During the month, six (6) more volunteers namely Lucy Fenner, Ed Bevan, Mara, Alicia, Grace B and Ed Seatong arrived to work with the organization in a number of fields which included coaching in juvenile football and orphanages.

As part of their internship, the five (5) Hong Kong University students and Henrik from Sweden helped the pupils of Atonsu Presby J.H.S. to develop their skills in ICT. Since the school doesn’t have the facilities, the HKU students used their laptop computers to assist them, and also brought them to the organization’s office to help teach them the use of internet.

Henrik, one of our volunteers, teaching children information technology

Serene explaining how to use the internet to the students at the organization’s office

Jans Computer Training Institute invited the organization to educate their students on the dangers of HIV/AIDS. The organization resource person took them through the Journey of Hope concept. An HIV activist Sister Hagar also gave personal testimony of her HIV status and educated them on the best practices.

Sister Hagar sharing her personal testimony as a person living with HIV

As part of the organization’s quest to enhance its HIV/AIDS outreach activities, Family Health International (FHI) invited the Director, the Co-ordinator and the Accountant of the organization to a one day pre-implementation with their staff at the Kordam Hotel in Accra.

The Co-ordinator and Accountant at the pre-implementation meeting with FHI

The organization also participated in a one day workshop organized by Leitner Centre at the Great Hall of Kumasi Polytechnic on Patients Rights and Redress.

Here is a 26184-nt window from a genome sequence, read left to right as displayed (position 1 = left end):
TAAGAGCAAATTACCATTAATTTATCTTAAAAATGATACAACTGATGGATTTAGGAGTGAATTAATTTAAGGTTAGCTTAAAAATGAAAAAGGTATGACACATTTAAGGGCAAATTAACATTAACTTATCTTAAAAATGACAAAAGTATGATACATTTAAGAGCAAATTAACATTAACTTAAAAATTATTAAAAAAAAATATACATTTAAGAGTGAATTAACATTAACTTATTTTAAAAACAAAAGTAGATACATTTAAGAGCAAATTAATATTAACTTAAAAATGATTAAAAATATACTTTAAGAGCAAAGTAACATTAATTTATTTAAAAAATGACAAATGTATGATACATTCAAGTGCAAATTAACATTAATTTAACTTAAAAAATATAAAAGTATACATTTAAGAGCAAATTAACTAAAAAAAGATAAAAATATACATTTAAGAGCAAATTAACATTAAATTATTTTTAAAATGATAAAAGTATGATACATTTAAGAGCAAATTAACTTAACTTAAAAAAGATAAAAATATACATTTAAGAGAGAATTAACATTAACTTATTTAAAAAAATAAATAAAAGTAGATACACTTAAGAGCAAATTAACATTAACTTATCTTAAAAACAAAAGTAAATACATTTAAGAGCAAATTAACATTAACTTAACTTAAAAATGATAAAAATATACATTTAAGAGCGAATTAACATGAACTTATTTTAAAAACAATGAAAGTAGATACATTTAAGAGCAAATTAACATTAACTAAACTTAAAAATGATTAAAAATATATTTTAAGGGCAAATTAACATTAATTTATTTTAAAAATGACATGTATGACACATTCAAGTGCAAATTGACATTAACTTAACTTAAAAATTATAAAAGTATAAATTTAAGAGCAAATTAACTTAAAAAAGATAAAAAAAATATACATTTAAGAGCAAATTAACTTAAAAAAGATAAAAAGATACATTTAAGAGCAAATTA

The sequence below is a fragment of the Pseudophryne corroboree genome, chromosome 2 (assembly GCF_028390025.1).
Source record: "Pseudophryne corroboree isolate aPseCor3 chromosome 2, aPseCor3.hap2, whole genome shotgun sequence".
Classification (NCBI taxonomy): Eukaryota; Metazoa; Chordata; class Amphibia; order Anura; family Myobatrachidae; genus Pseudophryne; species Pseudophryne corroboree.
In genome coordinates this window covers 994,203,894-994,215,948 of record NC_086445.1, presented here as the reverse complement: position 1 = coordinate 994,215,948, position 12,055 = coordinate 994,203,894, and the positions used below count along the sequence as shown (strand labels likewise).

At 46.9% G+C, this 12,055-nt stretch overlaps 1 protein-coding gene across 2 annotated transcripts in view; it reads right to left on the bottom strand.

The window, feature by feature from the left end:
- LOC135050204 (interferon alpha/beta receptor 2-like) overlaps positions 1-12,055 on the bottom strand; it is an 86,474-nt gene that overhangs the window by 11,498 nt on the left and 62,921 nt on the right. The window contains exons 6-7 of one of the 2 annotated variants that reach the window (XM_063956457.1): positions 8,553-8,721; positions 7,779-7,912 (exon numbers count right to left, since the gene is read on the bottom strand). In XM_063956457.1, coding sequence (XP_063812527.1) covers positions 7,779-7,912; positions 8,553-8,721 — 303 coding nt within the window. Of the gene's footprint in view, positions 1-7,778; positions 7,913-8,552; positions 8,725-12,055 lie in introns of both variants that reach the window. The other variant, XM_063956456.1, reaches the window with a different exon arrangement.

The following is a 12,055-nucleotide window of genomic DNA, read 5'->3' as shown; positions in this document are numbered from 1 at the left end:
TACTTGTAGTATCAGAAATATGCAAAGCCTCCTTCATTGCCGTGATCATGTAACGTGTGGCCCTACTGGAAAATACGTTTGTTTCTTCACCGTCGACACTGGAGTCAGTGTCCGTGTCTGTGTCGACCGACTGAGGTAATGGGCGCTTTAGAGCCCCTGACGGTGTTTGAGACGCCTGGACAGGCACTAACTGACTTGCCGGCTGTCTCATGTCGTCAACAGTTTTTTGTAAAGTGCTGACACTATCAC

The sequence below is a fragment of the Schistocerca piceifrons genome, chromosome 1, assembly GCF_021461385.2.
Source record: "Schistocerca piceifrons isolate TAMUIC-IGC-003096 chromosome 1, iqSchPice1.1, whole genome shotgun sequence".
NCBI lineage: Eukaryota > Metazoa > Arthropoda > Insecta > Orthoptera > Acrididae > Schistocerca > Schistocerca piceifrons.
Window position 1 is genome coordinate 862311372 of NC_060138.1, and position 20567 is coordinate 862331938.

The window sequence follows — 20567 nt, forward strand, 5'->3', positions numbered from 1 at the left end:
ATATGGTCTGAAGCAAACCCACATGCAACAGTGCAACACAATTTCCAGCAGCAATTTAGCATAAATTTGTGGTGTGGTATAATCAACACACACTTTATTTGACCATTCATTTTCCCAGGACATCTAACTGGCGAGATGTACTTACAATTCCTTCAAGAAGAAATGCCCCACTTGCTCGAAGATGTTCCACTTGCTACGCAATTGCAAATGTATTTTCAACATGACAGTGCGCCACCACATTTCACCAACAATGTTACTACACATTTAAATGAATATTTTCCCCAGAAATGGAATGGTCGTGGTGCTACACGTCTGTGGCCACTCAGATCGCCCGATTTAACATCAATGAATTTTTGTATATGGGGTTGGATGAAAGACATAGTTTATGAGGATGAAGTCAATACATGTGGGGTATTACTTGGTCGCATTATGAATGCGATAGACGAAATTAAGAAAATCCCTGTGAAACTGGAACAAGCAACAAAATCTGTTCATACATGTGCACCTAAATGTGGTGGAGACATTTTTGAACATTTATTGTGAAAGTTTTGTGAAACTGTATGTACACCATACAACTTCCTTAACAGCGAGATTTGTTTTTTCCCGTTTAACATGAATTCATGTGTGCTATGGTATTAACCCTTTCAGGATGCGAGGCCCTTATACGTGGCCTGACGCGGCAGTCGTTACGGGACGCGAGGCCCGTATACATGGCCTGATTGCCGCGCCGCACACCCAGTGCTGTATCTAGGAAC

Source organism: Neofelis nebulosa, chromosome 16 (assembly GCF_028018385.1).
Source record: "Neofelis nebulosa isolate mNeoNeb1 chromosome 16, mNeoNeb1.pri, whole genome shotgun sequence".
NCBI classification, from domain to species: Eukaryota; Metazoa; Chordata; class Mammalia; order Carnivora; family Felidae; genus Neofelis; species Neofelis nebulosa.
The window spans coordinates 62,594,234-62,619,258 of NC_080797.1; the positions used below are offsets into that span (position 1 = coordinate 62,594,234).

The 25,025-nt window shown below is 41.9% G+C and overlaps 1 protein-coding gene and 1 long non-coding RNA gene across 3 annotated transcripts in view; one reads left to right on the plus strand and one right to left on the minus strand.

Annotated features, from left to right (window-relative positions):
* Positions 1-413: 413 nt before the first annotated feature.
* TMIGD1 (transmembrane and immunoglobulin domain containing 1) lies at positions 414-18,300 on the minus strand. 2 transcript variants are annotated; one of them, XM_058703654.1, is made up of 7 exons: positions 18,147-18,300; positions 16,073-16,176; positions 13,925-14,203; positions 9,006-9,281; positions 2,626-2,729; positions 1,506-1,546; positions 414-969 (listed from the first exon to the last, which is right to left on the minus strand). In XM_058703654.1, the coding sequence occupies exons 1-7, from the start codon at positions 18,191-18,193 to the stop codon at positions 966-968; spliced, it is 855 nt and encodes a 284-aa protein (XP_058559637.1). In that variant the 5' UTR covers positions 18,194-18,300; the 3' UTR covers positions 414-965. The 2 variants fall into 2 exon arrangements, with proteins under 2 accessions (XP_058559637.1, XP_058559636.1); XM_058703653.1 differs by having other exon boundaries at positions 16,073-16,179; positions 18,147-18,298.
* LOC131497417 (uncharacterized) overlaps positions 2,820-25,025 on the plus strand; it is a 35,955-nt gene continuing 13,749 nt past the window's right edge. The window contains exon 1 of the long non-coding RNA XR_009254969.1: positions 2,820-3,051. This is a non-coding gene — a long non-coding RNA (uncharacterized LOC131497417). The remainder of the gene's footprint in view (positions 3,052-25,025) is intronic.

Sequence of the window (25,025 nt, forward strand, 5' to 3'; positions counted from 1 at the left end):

Twenty (20) students from the Hong Kong University (HKU) B.T.P. group paid a two week working visit to the organization. Whilst here, they participated in the organizations monthly HIV/AIDS socialization meeting at the Kumasi Cultural Centre. They interacted with the children and also gave gifts to them.

During the meeting, two (2) former volunteers who were also paying a working visit to the organization gave out mobile phones to some of the care givers.

Volunteers and HKU interns at the Global Giving Meeting in Tamale.

Pencil cases made of water bag in progress!

The final product ! To be sold for fund-raising!

Joey, one of our interns from HKU, working in handicap centre.

Music lesson conducted by our awesome HKU intern Cherie!

Children assisting Misaki, our awesome volunteer from Japan, with her art works.

Yaw briefing the volunteers on the HIV workshop.

‘Auntie Serene, don’t go back to Hong Kong!’ Last day in Jesus Care daycare centre…

The touching goodbye hug…

But still got frustrated by her students…even at the last moment

David having snacks in the HIV clinic while listening to his colleagues’ suggestion on the operation of the hospital

In a pre-departure meeting with the three UK volunteers, Ed Bevan, Ed Seatong and Lucy Fenner were given certificates of appreciation.

A fare well dinner was also organized for the HKU interns after the completion of their internship. They were also given certificate of appreciation for their two month stay.

 



Light for Children June 2010 Report

October 18, 2010

Written by Philippa Young – Development Coordinator: philippa@lightforchildren.com

Light for Children June 2010 Report

A busy month for all at the LiFoC office, particularly the HKU interns, who have reached out to over 1,500 school pupils, church choirs and dance troops over four weeks of Child Sexual Abuse Prevention workshops. This was thanks to money raised through Global Giving, an online fund-raising platform. They invited Light for Children for a workshop in Accra.

Light for Children June Activities

Global Giving Meeting

The Global Giving workshop in Accra saw experienced, and beginner, small and large NGOs join together to discuss online social networking and raising funds online. This knowledge sharing experience was extremely valuable to all sides. Global Giving (Alexis, Lorraine) learnt about the difficulties of the online world in Ghana, from intermittent connections, to small global networks, to no Paypal access – a very significant difficulty when asking people to transfer funds online.